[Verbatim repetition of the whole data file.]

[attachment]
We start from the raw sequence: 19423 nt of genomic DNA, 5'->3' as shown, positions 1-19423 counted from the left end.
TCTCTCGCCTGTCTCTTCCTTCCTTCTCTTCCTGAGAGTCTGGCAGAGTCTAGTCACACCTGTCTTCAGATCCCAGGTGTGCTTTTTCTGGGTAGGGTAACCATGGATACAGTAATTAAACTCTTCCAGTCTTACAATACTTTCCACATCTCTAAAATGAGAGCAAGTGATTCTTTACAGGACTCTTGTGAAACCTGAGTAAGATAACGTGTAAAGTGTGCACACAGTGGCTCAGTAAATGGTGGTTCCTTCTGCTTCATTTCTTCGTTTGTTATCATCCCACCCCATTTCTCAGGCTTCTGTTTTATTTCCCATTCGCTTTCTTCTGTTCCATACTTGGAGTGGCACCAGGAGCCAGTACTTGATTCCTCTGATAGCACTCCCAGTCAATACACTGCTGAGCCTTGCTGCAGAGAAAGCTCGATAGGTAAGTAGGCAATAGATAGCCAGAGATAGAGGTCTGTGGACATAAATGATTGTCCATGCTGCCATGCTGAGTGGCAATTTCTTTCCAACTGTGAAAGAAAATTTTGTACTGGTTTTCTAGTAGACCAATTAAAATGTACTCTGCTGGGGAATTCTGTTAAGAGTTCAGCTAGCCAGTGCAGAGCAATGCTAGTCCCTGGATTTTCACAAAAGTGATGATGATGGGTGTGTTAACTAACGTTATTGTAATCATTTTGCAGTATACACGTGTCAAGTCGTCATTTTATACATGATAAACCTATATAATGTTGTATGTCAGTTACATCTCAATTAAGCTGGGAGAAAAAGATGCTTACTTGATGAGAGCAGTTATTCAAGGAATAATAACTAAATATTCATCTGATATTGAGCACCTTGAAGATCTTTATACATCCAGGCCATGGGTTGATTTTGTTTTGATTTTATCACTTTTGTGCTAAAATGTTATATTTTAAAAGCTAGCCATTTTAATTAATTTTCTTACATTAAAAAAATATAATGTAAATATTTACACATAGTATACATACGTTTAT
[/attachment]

We start from the raw sequence: 19423 nt of genomic DNA, 5'->3' as shown, positions 1-19423 counted from the left end.
TCTCTCGCCTGTCTCTTCCTTCCTTCTCTTCCTGAGAGTCTGGCAGAGTCTAGTCACACCTGTCTTCAGATCCCAGGTGTGCTTTTTCTGGGTAGGGTAACCATGGATACAGTAATTAAACTCTTCCAGTCTTACAATACTTTCCACATCTCTAAAATGAGAGCAAGTGATTCTTTACAGGACTCTTGTGAAACCTGAGTAAGATAACGTGTAAAGTGTGCACACAGTGGCTCAGTAAATGGTGGTTCCTTCTGCTTCATTTCTTCGTTTGTTATCATCCCACCCCATTTCTCAGGCTTCTGTTTTATTTCCCATTCGCTTTCTTCTGTTCCATACTTGGAGTGGCACCAGGAGCCAGTACTTGATTCCTCTGATAGCACTCCCAGTCAATACACTGCTGAGCCTTGCTGCAGAGAAAGCTCGATAGGTAAGTAGGCAATAGATAGCCAGAGATAGAGGTCTGTGGACATAAATGATTGTCCATGCTGCCATGCTGAGTGGCAATTTCTTTCCAACTGTGAAAGAAAATTTTGTACTGGTTTTCTAGTAGACCAATTAAAATGTACTCTGCTGGGGAATTCTGTTAAGAGTTCAGCTAGCCAGTGCAGAGCAATGCTAGTCCCTGGATTTTCACAAAAGTGATGATGATGGGTGTGTTAACTAACGTTATTGTAATCATTTTGCAGTATACACGTGTCAAGTCGTCATTTTATACATGATAAACCTATATAATGTTGTATGTCAGTTACATCTCAATTAAGCTGGGAGAAAAAGATGCTTACTTGATGAGAGCAGTTATTCAAGGAATAATAACTAAATATTCATCTGATATTGAGCACCTTGAAGATCTTTATACATCCAGGCCATGGGTTGATTTTGTTTTGATTTTATCACTTTTGTGCTAAAATGTTATATTTTAAAAGCTAGCCATTTTAATTAATTTTCTTACATTAAAAAAATATAATGTAAATATTTACACATAGTATACATACGTTTAT